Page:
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Computers 2019, 8(1), 24; https://doi.org/10.3390/computers8010024
An Evaluation Approach for a Physically-Based Sticky Lip Model †
The Department of Computer Science, University of Sheffield, Regent Court, 211 Portobello, Sheffield S1 4DP, UK
Correspondence: [email protected]
This paper is an extended version of conference paper “Leach, M.; Maddock, S. Physically-based Sticky Lips. In Proceedings of the EG UK Computer Graphics and Visual Computing, EGUK, Swansea, Wales, 13–14 September 2018”.
These authors contributed equally to this work.
Received: 18 January 2019 / Accepted: 5 March 2019 / Published: 8 March 2019
Physically-based mouth models operate on the principle that a better mouth animation will be produced by simulating physically accurate behaviour of the mouth. In the development of these models, it is useful to have an evaluation approach which can be used to judge the effectiveness of a model and draw comparisons against other models and real-life mouth behaviour. This article presents a set of metrics which can be used to describe the motion of the lips, as well as a process for measuring these from video of real or simulated mouths, implemented using Python and OpenCV. As an example, the process is used to evaluate a physically-based mouth model focusing on recreating the stickiness effect of saliva between the lips. The metrics highlight the changes in behaviour due to the addition of stickiness between the lips in the synthetic mouth model and show quantitatively improved behaviour in relation to real mouth movements. The article concludes that the presented metrics provide a useful approach for evaluation of mouth animation models that incorporate sticky lip effects.
Keywords:evaluation; facial animation; physically-based; sticky lips
The mouth is one of the key areas in producing a convincing animation of a face, such as in visual speech applications. Humans are acutely aware of its movement. The fine details of this are therefore important to capture. One contributing factor to these movements is the stickiness of the lips, which can vary with time and position on the lips. For example, a slow separation of the lips may produce multiple mouth openings as the lips separate, or produce asymmetric behaviour, and a plosive speech action may cause the mouth to appear to stick before bursting open. These effects are difficult to recreate with traditional facial animation approaches. A physically-based approach is required. Physically-based facial animation approaches seek to model the underlying physical behaviour of the materials involved to reproduce realistic behaviour.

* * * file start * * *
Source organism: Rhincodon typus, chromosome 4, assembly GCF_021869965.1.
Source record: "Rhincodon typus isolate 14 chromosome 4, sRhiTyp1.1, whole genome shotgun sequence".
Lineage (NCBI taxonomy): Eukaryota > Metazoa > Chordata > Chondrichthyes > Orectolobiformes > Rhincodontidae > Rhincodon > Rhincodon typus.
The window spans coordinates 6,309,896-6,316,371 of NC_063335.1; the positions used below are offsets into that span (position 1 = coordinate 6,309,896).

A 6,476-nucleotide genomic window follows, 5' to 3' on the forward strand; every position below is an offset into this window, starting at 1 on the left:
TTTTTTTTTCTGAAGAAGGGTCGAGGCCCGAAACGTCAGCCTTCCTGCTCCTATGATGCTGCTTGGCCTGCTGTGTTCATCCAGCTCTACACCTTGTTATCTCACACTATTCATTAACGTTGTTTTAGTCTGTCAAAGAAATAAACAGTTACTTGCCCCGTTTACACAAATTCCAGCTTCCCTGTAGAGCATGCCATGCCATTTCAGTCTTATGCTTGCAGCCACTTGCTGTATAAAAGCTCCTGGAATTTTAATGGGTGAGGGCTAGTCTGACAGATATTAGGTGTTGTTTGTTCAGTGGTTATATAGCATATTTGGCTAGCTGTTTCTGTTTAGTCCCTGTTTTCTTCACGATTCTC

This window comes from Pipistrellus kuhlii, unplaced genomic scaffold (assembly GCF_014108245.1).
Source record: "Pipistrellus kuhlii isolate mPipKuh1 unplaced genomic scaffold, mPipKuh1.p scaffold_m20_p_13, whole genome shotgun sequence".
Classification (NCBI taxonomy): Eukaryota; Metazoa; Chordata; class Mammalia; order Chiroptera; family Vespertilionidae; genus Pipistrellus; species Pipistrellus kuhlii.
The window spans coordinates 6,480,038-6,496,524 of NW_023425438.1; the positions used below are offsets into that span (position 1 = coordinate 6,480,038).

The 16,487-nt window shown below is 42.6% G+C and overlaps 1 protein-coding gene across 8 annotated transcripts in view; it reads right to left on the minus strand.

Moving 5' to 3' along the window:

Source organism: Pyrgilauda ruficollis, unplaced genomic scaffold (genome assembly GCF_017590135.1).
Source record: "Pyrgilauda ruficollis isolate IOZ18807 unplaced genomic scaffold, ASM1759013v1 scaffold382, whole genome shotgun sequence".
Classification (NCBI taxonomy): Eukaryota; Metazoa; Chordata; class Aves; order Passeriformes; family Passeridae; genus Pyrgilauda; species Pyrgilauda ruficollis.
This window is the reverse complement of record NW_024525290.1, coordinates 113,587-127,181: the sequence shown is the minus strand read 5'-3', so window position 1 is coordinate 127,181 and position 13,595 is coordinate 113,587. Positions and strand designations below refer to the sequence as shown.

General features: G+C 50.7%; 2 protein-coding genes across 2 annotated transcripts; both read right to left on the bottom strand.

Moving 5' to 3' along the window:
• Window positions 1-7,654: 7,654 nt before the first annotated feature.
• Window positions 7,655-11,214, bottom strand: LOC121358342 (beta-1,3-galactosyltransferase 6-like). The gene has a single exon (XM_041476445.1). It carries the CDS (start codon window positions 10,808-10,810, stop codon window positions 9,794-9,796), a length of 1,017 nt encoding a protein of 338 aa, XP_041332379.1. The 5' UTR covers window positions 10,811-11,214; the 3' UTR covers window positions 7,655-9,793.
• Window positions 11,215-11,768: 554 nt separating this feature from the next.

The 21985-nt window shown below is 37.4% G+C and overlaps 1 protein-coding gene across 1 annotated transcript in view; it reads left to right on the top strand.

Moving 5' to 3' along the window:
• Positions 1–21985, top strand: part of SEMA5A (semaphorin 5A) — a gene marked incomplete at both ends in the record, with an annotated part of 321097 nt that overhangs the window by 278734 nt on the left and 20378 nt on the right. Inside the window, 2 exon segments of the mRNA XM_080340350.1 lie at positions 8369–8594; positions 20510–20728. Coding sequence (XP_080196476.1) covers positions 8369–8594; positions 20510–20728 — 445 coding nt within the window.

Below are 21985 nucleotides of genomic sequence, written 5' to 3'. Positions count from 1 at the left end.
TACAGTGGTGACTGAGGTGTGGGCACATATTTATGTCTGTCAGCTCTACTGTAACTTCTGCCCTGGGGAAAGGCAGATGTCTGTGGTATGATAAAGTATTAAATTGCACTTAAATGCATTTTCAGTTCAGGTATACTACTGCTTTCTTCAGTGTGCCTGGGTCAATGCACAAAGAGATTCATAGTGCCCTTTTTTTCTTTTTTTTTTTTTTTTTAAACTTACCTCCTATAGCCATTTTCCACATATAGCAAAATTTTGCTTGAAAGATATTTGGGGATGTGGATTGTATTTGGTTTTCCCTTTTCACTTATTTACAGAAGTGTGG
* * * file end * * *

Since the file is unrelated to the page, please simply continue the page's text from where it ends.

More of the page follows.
In our previous work , we used a finite-element based approach to mimic the behaviour of the mouth. This work incorporates a model of saliva. The saliva between the lips acts as a glue as it dries out, bonding the two lips through adhesive forces sticking the saliva to the lips and internal cohesive forces sticking the saliva to itself. This physically-based recreation supports varying degrees of stickiness, dynamic effects as the cohesive layer breaks under tension, time varying behaviour and asymmetric effects. Such sticky effects are absent or must be heuristically added to blend shape approaches, which makes it difficult to accurately model the potentially infinite range of behaviours that sticky saliva can create on the lips.
These often subtle effects of saliva on the lips are difficult to evaluate using typical objective methods. Current model fitting approaches do not deal with multiple mouth openings, caused as parts of the lips stick together. Whilst subjective evaluation methods may be able to judge plausibility, it is nonetheless useful to have an objective measure of correctness. As such, we propose an evaluation process consisting of a set of metrics and an algorithm for extracting them from video using image processing, which provides information on the shape and number of mouth openings and the way they change over time. The process is used to evaluate the effectiveness of the inclusion of the sticky lip effect in a finite element model. The results show that the profiles of the graphs generated from these data compare well with real mouth sticky behaviour and also give insight into the way the mouth behaves. They suggest that the inclusion of the sticky lip effect is important for producing realistic mouth opening behaviour.